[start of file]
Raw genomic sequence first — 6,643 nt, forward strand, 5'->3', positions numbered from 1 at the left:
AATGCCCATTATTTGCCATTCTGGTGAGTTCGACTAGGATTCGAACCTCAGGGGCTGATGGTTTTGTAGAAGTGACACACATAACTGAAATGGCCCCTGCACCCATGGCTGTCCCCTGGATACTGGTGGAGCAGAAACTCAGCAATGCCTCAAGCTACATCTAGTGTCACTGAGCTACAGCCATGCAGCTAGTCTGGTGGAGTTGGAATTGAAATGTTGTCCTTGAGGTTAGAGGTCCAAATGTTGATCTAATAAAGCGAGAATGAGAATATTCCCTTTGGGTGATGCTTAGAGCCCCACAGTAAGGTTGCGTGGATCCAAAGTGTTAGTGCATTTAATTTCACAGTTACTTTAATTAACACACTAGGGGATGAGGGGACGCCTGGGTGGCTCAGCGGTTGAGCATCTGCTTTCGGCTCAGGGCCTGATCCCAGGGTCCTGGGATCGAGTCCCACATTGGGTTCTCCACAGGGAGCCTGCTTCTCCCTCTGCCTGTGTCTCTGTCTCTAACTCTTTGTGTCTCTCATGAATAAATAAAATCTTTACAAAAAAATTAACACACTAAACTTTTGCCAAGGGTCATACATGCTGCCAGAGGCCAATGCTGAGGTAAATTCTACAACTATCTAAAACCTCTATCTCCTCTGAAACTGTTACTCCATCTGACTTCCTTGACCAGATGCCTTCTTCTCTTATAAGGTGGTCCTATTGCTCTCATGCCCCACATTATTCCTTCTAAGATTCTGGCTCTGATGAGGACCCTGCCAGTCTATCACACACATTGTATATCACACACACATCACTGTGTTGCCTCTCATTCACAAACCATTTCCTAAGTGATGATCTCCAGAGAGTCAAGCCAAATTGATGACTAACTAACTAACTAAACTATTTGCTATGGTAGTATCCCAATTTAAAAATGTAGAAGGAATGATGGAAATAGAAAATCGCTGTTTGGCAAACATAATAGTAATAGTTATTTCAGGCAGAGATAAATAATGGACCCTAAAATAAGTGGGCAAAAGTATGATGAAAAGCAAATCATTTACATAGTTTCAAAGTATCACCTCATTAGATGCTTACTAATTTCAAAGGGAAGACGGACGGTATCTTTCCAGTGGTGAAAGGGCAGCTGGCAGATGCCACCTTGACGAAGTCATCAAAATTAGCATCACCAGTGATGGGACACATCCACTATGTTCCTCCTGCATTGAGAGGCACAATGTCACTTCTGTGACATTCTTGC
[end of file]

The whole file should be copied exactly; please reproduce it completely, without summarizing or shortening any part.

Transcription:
Raw genomic sequence first — 6,643 nt, forward strand, 5'->3', positions numbered from 1 at the left:
AATGCCCATTATTTGCCATTCTGGTGAGTTCGACTAGGATTCGAACCTCAGGGGCTGATGGTTTTGTAGAAGTGACACACATAACTGAAATGGCCCCTGCACCCATGGCTGTCCCCTGGATACTGGTGGAGCAGAAACTCAGCAATGCCTCAAGCTACATCTAGTGTCACTGAGCTACAGCCATGCAGCTAGTCTGGTGGAGTTGGAATTGAAATGTTGTCCTTGAGGTTAGAGGTCCAAATGTTGATCTAATAAAGCGAGAATGAGAATATTCCCTTTGGGTGATGCTTAGAGCCCCACAGTAAGGTTGCGTGGATCCAAAGTGTTAGTGCATTTAATTTCACAGTTACTTTAATTAACACACTAGGGGATGAGGGGACGCCTGGGTGGCTCAGCGGTTGAGCATCTGCTTTCGGCTCAGGGCCTGATCCCAGGGTCCTGGGATCGAGTCCCACATTGGGTTCTCCACAGGGAGCCTGCTTCTCCCTCTGCCTGTGTCTCTGTCTCTAACTCTTTGTGTCTCTCATGAATAAATAAAATCTTTACAAAAAAATTAACACACTAAACTTTTGCCAAGGGTCATACATGCTGCCAGAGGCCAATGCTGAGGTAAATTCTACAACTATCTAAAACCTCTATCTCCTCTGAAACTGTTACTCCATCTGACTTCCTTGACCAGATGCCTTCTTCTCTTATAAGGTGGTCCTATTGCTCTCATGCCCCACATTATTCCTTCTAAGATTCTGGCTCTGATGAGGACCCTGCCAGTCTATCACACACATTGTATATCACACACACATCACTGTGTTGCCTCTCATTCACAAACCATTTCCTAAGTGATGATCTCCAGAGAGTCAAGCCAAATTGATGACTAACTAACTAACTAAACTATTTGCTATGGTAGTATCCCAATTTAAAAATGTAGAAGGAATGATGGAAATAGAAAATCGCTGTTTGGCAAACATAATAGTAATAGTTATTTCAGGCAGAGATAAATAATGGACCCTAAAATAAGTGGGCAAAAGTATGATGAAAAGCAAATCATTTACATAGTTTCAAAGTATCACCTCATTAGATGCTTACTAATTTCAAAGGGAAGACGGACGGTATCTTTCCAGTGGTGAAAGGGCAGCTGGCAGATGCCACCTTGACGAAGTCATCAAAATTAGCATCACCAGTGATGGGACACATCCACTATGTTCCTCCTGCATTGAGAGGCACAATGTCACTTCTGTGACATTCTTGC